Stratasys Flexible Materials

Stratasys Flexible Photopolymers

An introduction to Stratasys flexible photopolymers

Strength goes without saying, but countless modern applications require 3D printed parts that are also flexible, pliable and easy to manipulate. Stratasys’s range of flexible 3D printing photopolymers could be the answer – here’s an introduction to the best ones offered by Tri-Tech 3D.

What constitutes a flexible part?

Asking yourself what a component will be used for is the key to successful 3D printing. Sometimes, unbeatable strength is what’s required for a 3D printed part to excel. With other applications, the essential property might be stellar resistance to heat or chemicals. All of these criteria – and many more – can be satisfied by pairing the right printer and technology to the ideal material.

But what about parts that require unrivalled flexibility? From the sole of a new sports trainer to the simulation of soft tissue used by medical students to trial surgery, the demand from global industry for materials that bend and flex – without tearing or splitting – has never been greater.

As well as producing some of the sector’s most respected 3D printing hardware, Stratasys is also renowned for creating advanced materials that excel in scenarios where flexibility is paramount. Let’s take a closer look at why you might need them and some of the most popular examples.

Why would someone need a flexible 3D printed part?

Even products that appear to be tough and unyielding make frequent use of flexible parts. Consider a production line robot claw that is required to rapidly grab parts from a conveyor belt without scratching them, or the kind of jigs and fixtures that require a more delicate touch (both common uses of a flexible material like TPU 92A).


End of Arm Tool (EOT)

Of course, components such as these can be made using traditional moulding and casting – but the associated delay and expense simply can’t compete with additive manufacturing.

What applications could flexible materials be used for?

Here are just a few ideas of applications where flexible materials are used:

  • Consumer – sports goods, food storage containers, rubber masks
  • Medical – tissue simulation for pre-surgery training
  • Tooling – jigs, fixtures, grips, gaskets, seals, handles and hoses
  • Prototyping – rubber-like parts, surrounds and over-moulding 

What factors should you consider when choosing a flexible material?

At Tri-Tech 3D, our team is ready to discuss your business-specific needs and pick out the material that will suit your application best. But if you’re assessing the merits of a given flexible material, there are five statistics to keep in mind.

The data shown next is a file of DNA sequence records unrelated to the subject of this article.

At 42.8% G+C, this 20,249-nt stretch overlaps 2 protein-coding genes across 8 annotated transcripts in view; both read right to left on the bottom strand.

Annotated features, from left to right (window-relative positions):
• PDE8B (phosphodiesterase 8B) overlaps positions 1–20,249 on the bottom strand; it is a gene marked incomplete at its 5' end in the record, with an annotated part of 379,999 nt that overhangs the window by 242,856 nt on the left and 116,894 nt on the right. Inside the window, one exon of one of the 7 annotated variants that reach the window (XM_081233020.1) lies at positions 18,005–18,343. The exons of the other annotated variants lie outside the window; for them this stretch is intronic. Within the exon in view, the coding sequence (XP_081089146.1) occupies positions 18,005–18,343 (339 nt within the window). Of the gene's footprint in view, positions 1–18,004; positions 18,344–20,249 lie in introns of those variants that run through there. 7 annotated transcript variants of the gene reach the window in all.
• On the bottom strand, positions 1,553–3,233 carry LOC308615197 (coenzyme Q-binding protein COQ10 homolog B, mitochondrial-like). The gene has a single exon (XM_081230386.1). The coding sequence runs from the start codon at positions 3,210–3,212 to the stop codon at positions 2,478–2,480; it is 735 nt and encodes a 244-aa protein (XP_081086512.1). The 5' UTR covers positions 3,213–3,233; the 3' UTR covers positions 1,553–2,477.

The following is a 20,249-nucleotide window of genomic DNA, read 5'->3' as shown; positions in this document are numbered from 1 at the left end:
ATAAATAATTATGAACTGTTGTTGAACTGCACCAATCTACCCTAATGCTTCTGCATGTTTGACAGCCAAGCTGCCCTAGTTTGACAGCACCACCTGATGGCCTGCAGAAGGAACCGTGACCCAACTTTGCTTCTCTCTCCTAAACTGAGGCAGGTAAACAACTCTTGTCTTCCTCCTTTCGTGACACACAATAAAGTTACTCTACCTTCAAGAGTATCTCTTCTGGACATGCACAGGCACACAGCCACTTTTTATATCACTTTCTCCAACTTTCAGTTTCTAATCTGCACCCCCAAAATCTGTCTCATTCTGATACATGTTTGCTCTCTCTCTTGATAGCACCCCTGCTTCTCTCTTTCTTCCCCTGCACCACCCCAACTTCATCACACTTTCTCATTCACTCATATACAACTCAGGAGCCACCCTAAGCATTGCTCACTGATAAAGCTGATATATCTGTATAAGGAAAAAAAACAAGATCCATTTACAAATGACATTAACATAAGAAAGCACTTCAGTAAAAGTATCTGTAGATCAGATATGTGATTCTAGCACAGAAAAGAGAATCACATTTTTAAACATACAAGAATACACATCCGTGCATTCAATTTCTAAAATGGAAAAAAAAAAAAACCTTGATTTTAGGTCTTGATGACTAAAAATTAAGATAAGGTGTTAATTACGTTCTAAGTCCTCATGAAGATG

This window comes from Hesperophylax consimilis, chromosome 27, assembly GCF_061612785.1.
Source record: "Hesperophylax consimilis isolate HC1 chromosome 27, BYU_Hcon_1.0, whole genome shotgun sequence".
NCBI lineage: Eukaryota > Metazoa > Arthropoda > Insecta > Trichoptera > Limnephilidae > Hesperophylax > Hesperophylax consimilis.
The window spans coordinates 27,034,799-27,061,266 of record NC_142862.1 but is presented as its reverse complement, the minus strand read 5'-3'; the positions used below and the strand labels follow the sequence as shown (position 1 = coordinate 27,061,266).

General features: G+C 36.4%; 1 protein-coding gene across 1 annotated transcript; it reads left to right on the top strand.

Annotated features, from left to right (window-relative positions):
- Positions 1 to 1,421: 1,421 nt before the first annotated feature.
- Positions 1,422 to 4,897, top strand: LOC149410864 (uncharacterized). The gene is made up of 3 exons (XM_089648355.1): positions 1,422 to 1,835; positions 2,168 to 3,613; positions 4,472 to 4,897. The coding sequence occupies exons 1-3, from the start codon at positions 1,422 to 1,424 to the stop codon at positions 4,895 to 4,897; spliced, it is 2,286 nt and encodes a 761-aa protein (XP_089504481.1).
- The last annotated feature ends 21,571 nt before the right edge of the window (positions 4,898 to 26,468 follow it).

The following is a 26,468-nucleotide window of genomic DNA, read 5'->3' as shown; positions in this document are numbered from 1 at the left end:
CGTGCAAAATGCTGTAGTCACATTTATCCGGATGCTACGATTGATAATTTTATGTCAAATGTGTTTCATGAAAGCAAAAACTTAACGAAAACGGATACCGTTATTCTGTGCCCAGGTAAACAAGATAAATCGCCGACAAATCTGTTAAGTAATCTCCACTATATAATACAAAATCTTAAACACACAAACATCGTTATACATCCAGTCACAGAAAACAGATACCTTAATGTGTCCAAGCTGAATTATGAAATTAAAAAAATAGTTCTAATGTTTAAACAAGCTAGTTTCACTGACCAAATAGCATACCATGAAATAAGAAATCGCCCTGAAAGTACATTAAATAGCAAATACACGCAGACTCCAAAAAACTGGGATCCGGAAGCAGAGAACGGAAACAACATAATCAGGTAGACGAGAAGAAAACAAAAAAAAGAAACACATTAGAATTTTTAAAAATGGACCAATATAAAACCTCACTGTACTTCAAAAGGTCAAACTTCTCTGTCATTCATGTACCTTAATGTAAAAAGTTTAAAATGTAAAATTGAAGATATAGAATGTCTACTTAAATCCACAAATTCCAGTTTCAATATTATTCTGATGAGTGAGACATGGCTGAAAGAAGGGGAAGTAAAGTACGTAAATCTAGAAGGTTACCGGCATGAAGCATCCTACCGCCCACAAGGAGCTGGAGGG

Tensile strength

The maximum stress a material can withstand before breaking when it is pulled or stretched

Elongation at break

The measurement of a material’s ductility, showing how far it can be stretched, relative to its original dimensions, before breaking

Tensile tear resistance

The maximum mechanical tension that a material can stand before cracking

Shore hardness

The measure of how resistant a given material is to indentation

Polymerised density

The measure used to assess how uniform a material is

What flexible materials does Stratasys offer?

Stratasys’s flexible materials are almost as well-known as its 3D print hardware. Below are some of the most popular materials and their key properties.

Investigate TPU 92A for a tough thermoplastic polyurethane whose flexibility and stretch combines with great resistance to tearing and abrasion. Ideal for producing high-quality elastomeric parts, we’ve seen TPU 92A used for everything from cooking utensils to custom gaskets.

Flexible TPU92A housing

Consider Agilus30 for rapid prototyping and advanced design verification. This high-quality PolyJet photopolymer is an ideal substitute for rubber-based products, simulating the look, feel and uses of that traditional material and helping to create parts that can flex and bend repeatedly without tearing.

Agilus 30 Medical Model

Alternatively, many of our clients are impressed by Elastico for design verification and prototyping. Both are rubber-like PolyJet photopolymers that excel in LED curing systems.

Of course, this is just a taste of the specialist materials – flexible or otherwise – available from Tri-Tech 3D. Contact the team, tell us a little more about your application and we’ll guide you to the flexible material that makes sense.

Get in touch with Tri-Tech 3D for guidance on flexible materials and more

Many of the UK’s most innovative companies have trusted Tri-Tech 3D to introduce 3D printing capabilities to their business. With a comprehensive selection of 3D printers from globally respected brands including Stratasys, we can also offer the materials, software, training and support to embed AM capabilities in your firm and ensure you hit the ground running.

Just drop a line to Tri-Tech 3D and we’ll be glad to tell you more about our 3D printing solutions. You can reach us on 01782 814551 or